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Country music Outlaw–David Allan Coe

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As for David Allan Coe (who like Paycheck originally hailed from Ohio), well, let’s just say his outlaw exploits over the years could command an entire blog onto itself.  In brief, DAC started raising hell at the tender age of 9 years old– graduating from reform school to various correction centers, prisons and jails. Coe even claimed to have spent time on death row for killing an inmate who demanded “favors”.  Rolling Stone magazine covered the story, challenging DAC on his death row claim in an article titled “Rhinestone Ripoff”, putting Coe in a rather ironic position of having to prove his own guilt. Regardless of the death row claim controversy, he was indeed incarcerated at several prisons, including the Ohio State Reformatory in Mansfield OH (not the location of Ohio’s death row at the time). David Allan Coe was paroled in 1967 and made his way to Nashville where he embarked on his career– putting out twenty-six LPs, maybe more.  His strong songwriting skills, often peppered with raucous and raunchy lyrics, have proven him to be a true life outlaw– which he backed-up as a member of the “one-percenter ” Outlaws MC.  In other words, he ain’t no poseur– and he definitely ain’t politically correct.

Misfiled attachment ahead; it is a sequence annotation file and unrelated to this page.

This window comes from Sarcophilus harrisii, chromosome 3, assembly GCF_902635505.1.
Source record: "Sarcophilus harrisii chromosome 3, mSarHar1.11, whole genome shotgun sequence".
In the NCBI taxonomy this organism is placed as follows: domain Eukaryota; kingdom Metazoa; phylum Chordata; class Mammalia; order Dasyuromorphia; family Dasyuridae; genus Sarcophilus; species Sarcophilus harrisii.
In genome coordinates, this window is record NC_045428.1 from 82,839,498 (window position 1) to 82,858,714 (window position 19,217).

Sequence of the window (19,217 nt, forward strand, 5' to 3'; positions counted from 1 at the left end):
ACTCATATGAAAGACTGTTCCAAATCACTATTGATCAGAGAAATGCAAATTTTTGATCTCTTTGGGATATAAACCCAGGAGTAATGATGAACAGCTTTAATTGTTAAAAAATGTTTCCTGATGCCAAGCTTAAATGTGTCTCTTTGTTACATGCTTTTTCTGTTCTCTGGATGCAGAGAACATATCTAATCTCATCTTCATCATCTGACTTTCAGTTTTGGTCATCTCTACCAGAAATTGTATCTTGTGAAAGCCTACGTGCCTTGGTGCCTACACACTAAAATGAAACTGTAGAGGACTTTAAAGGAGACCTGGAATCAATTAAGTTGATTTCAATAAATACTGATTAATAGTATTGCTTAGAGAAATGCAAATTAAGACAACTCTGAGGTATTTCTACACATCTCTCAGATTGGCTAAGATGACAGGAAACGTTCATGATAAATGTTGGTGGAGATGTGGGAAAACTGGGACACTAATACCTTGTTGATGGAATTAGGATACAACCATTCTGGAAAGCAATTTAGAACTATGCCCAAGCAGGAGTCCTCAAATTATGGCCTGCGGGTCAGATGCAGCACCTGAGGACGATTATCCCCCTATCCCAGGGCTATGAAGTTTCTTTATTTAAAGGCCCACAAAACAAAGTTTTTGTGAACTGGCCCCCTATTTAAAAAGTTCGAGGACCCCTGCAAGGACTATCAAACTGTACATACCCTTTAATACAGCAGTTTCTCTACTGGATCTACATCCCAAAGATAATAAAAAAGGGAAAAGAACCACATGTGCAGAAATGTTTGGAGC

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(Above) David Allan Coe can be seen in the epic Heartworn Highways, the 1975 documentary film by James Szalapski. It’s a must see for any fan, with music legends– Guy Clark, Townes Van Zandt, Rodney Crowell, Steve Young, Steve Earle, and The Charlie Daniels Band.

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Circa 1985, New York, NY– Getting ready for the Motorsports spectacular at Madison Square Garden, Bigfoot crushes a couple of cars in an outdoor warmup. –Image by © Bettmann/CORBIS

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History of Bigfoot–